Departmental Papers (CIS)

Date of this Version


Document Type

Conference Paper


Michael Greenberg, Benjamin Pierce, and Stephanie Weirich. Contracts Made Manifest. In 37th ACM SIGACT-SIGPLAN Symposium on Principles of Programming Languages (POPL), pages 353-364, Madrid, Spain, January 2010. ACM

© ACM, 2010. This is the author's version of the work. It is posted here by permission of ACM for your personal use. Not for redistribution. The definitive version was published in ACM SIGACT-SIGPLAN Symposium on Principles of Programming Languages, {(01/2010)}" Email



Since Findler and Felleisen introduced higher-order contracts, many variants have been proposed. Broadly, these fall into two groups: some follow Findler and Felleisen in using latent contracts, purely dynamic checks that are transparent to the type system; others use manifest contracts, where refinement types record the most recent check that has been applied to each value. These two approaches are commonly assumed to be equivalent-different ways of implementing the same idea, one retaining a simple type system, and the other providing more static information. Our goal is to formalize and clarify this folklore understanding.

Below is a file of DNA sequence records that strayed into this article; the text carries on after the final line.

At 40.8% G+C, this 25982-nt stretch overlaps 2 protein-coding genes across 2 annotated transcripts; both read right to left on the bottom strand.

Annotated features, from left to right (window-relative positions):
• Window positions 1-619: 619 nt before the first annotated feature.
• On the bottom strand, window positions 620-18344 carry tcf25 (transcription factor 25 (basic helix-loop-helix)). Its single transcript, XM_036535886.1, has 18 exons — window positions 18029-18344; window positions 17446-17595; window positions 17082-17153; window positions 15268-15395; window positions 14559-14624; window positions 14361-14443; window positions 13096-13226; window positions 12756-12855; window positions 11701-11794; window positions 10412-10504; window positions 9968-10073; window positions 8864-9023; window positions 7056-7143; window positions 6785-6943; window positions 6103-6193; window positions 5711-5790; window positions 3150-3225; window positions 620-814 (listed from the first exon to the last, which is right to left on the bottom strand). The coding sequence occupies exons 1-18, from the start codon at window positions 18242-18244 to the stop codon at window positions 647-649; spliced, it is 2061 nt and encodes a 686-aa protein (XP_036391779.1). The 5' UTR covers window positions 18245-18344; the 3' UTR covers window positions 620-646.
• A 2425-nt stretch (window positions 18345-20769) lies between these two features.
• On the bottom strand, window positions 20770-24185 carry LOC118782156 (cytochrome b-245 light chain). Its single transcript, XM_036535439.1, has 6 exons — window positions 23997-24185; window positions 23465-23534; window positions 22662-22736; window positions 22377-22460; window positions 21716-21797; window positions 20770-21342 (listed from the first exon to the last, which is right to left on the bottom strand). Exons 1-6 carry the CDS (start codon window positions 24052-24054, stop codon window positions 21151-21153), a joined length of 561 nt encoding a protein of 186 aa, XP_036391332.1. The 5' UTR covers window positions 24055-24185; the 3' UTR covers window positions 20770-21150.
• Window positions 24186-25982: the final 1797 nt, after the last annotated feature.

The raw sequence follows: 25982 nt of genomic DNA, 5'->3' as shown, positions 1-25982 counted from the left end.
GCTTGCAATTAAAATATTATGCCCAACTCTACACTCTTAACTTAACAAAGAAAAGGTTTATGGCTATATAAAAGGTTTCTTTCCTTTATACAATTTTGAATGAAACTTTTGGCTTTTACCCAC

Our work extends that of Gronski and Flanagan, who defined a latent calculus lambdac and a manifest calculus lambdah, gave a translation phi from lambdac to lambdah, and proved that, if a lambdac term reduces to a constant, then so does its phiimage. We enrich their account with a translation psi from lambdah to lambdac and prove an analogous theorem.

We then generalize the whole framework to dependent contracts, whose predicates can mention free variables. This extension is both pragmatically crucial, supporting a much more interesting range of contracts, and theoretically challenging. We define dependent versions of lambdah and two dialects (“lax” and “picky”) of lambdac, establish type soundness-a substantial result in itself, for lambdah-and extend phi and psi accordingly. Surprisingly, the intuition that the latent and manifest systems are equivalent now breaks down: the extended translations preserve behavior in one direction but, in the other, sometimes yield terms that blame more.



Date Posted: 23 July 2012